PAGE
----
It’s Spending, Stupid! or, Why There’s No State Budget Quagmire

State budgets have rarely, if ever, been in worse condition than they are today. According to the National Association of State Budget Officers (NASBO), the cumulative national deficit for state budgets stands at $40 billion in this fiscal year, with another $40 billion shortfall expected for 2003. Such a glaring disparity between revenues and outlays has led legislatures and governors across the nation to retrench and meet for special sessions to address the problem.

Since nearly every state’s constitution requires a balanced budget, in accordance with one accounting method or another, the states lack the budget flexibility afforded to the federal government. But with capital expenditures kept off balance sheets, “rainy day funds,” and refinancing of debt service obligations, states have significant room to maneuver before real cuts have to be made. Not to mention the states’ ability to return to the politically expedient well of cigarette tax revenue and the settlement money from the 1990s Medicaid class action against the tobacco industry.

Yet, budgetary obfuscation has its limits and during this past year 39 states have cut enacted budgets by a total of $15 billion. This cumulative intra-fiscal year spending reduction more than tripled 1992’s previous record total of $4.5 billion in enacted budget reductions. Most of these cuts have been across-the-board general fund reductions, with schooling and security spending exempted in many states.

The size of these budget cuts has led many commentators, including The New York Times’ Paul Krugman, to advocate the federal assumption of state deficits so that “necessary services” are not compromised. While good-natured, this proposal would have the same effect as giving candy to a child for sticking a fork into an electrical socket. Today’s record cumulative state budget deficit of 7.8 percent of aggregate general fund revenues did not just happen; it is the product of irresponsible budgeting and overly sanguine revenue forecasts. By rewarding states’ fiscal negligence, the federal government would encourage – and get – more of the same.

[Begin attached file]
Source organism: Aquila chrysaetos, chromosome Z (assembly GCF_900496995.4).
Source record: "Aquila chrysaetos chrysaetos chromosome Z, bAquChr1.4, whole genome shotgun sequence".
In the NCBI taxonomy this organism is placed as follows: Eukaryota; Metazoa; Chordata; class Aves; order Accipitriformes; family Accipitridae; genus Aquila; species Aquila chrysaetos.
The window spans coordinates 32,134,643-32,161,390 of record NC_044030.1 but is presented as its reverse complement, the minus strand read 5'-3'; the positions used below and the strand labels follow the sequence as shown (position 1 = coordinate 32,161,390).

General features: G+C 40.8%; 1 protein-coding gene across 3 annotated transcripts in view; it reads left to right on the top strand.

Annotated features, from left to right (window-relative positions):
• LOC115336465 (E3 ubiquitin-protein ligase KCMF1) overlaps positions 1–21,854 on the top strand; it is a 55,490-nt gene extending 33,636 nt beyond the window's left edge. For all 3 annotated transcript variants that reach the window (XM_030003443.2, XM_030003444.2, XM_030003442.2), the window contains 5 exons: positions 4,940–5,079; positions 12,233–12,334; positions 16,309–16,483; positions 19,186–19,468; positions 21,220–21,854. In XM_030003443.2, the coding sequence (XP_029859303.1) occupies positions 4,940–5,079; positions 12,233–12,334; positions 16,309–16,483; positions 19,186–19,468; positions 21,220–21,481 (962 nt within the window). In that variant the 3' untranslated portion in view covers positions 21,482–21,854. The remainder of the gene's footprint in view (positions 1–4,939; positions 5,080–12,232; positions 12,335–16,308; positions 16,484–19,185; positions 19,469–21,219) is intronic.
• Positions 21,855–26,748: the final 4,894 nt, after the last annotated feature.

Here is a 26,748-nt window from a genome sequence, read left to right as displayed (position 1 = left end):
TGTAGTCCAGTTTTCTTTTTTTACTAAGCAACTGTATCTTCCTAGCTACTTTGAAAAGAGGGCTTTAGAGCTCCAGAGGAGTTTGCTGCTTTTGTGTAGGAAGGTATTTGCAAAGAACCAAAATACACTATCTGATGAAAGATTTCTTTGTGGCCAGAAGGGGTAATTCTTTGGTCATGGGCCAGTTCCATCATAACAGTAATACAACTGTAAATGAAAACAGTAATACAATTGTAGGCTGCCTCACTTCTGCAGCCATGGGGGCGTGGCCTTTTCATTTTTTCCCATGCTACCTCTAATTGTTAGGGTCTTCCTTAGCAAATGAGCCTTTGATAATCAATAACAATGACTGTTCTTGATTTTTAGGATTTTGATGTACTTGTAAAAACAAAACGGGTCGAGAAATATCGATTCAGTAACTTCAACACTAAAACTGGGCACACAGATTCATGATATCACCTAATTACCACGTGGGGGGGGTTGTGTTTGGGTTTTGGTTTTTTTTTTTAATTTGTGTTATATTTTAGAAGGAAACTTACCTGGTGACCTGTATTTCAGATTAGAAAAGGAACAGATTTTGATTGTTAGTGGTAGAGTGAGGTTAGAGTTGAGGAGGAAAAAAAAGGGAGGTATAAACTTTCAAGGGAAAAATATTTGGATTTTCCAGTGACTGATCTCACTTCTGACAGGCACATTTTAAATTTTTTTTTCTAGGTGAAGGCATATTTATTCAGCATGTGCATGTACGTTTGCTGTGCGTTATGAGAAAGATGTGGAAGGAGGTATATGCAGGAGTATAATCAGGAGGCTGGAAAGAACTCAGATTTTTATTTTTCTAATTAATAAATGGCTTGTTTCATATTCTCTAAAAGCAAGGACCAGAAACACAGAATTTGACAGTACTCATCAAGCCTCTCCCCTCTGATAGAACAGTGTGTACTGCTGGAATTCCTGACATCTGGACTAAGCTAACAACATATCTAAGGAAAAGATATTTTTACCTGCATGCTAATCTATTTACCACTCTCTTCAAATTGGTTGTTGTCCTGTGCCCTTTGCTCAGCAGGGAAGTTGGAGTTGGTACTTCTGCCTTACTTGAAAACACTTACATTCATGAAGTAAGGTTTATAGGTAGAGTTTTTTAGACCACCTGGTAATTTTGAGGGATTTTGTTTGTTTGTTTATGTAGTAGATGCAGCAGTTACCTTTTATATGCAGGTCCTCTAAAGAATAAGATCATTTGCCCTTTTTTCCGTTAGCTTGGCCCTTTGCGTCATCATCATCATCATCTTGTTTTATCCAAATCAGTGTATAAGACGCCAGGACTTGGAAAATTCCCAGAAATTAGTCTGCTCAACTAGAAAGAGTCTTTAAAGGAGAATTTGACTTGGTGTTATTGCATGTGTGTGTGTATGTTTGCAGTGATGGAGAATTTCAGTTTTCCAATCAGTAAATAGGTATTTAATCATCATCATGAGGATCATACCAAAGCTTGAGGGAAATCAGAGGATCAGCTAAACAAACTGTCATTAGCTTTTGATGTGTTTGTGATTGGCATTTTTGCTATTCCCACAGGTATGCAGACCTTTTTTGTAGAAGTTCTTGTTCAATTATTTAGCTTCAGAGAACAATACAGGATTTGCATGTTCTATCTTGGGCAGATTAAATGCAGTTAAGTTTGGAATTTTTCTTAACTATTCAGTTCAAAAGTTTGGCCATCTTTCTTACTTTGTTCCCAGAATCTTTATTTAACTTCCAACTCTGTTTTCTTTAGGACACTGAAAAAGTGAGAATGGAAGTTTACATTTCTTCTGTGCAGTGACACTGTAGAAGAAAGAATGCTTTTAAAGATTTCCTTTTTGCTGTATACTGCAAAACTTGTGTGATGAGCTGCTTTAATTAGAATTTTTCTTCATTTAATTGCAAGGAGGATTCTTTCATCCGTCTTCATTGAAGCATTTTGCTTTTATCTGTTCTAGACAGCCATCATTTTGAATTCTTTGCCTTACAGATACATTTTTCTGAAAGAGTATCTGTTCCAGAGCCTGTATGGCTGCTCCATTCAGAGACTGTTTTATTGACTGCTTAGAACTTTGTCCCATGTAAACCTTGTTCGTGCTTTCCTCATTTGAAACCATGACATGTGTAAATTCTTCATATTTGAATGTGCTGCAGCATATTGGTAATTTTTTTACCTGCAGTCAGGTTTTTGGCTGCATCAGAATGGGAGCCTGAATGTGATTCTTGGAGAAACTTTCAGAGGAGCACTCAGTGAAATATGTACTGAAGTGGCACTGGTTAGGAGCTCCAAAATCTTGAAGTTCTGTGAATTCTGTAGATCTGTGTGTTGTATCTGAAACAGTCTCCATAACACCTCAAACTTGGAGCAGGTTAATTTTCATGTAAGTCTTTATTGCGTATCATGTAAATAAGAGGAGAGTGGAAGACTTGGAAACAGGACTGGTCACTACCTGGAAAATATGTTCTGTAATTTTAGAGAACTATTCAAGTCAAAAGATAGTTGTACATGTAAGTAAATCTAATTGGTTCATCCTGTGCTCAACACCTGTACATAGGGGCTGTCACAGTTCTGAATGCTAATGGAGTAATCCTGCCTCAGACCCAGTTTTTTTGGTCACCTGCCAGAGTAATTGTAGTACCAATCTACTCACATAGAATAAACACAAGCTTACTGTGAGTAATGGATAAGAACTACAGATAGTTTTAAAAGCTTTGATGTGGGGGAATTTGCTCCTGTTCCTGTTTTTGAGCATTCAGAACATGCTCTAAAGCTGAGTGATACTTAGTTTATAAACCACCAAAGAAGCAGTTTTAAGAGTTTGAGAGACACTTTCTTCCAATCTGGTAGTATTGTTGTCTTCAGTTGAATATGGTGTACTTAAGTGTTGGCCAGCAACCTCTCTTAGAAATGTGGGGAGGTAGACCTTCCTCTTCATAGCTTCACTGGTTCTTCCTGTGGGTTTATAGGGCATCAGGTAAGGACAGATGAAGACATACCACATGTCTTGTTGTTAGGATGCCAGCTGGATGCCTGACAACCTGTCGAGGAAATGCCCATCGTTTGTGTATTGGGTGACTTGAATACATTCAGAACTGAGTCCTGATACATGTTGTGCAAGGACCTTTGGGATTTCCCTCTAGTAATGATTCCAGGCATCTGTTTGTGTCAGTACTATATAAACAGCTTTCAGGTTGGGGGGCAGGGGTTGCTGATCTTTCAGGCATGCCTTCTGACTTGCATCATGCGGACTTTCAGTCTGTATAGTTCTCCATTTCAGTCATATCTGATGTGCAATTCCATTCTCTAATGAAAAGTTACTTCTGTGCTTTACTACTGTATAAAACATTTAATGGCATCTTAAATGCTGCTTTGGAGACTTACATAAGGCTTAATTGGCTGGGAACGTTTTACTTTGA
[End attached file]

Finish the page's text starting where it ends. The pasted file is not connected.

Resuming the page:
In the past decade, state budgets increased by 88 percent, which led total state government spending to eclipse $1 trillion in 2001. During the economic boom of the late 1990s, state spending increased by 35 percent despite the fact that nearly a quarter of total state spending is need-based, which should decrease during a period of prosperity. While welfare (Temporary Aid to Needy Families) spending fell from 4.9 percent of state spending in 1992 to 2.2 percent in 2002, Medicaid increased its share from 17.8 percent to 20.5 percent during that same period.

Elementary and secondary education spending increased by roughly 85 percent during the past decade, as did higher education spending, with little, if any, criteria put in place to determine if the money was well spent. Unimpeachable in public discourse, increased education spending has fed a thriving public employees’ union and done little, if anything, to address the faltering scholastic performance of American youth.

Increased higher education spending has also gone to entrenched interests and established public universities instead of being targeted to needy families and prospective students. Higher education spending has become an entitlement for upper middle class residents who are able to send their sons and daughters to public universities at a fraction of the actual cost of the education. This has created excess demand for public universities, which has forced states to issue more bonded debt to construct new dormitories and classrooms to house and teach these predominately middle class students.

The struggling economy has provided a welcomed check on extravagant state spending, but in some areas, like Medicaid, spending increases continue unabated. Medicaid spending is expected to increase by 13 percent in 2002, after an 11 percent increase in 2001. While most states have blamed increases in prescription drug spending (18 percent in 2002), the problem is the design of the system itself, which needlessly separates patients from doctors by erecting a dependent health care bureaucracy. Some hospitals and clinics win funding, others lose it; some treatments and pharmaceuticals win Medicaid reimbursement others do not.

Through it all, the premium is placed not on quality of care and winning the trust and patronage of Medicaid beneficiaries, but on political sponsorship and successful lobbying. As a result, much of the total Medicaid budget is squandered on the political funding contest and the inefficient allocation of resources. Patients not only have little choice among caregivers, but absolutely no incentive to be discriminating health care consumers. Millions are lost annually on unnecessary treatments, emergency room visits, and excess capacity.

Until states start addressing these problems in a serious fashion, and stand-up to the demands of the bureaucratic power centers of health care and education, the federal government should not take the cries of state lawmakers seriously. And state voters should remember well when lawmakers increase taxes and sacrifice their take-home pay at the altar of public employee unions.

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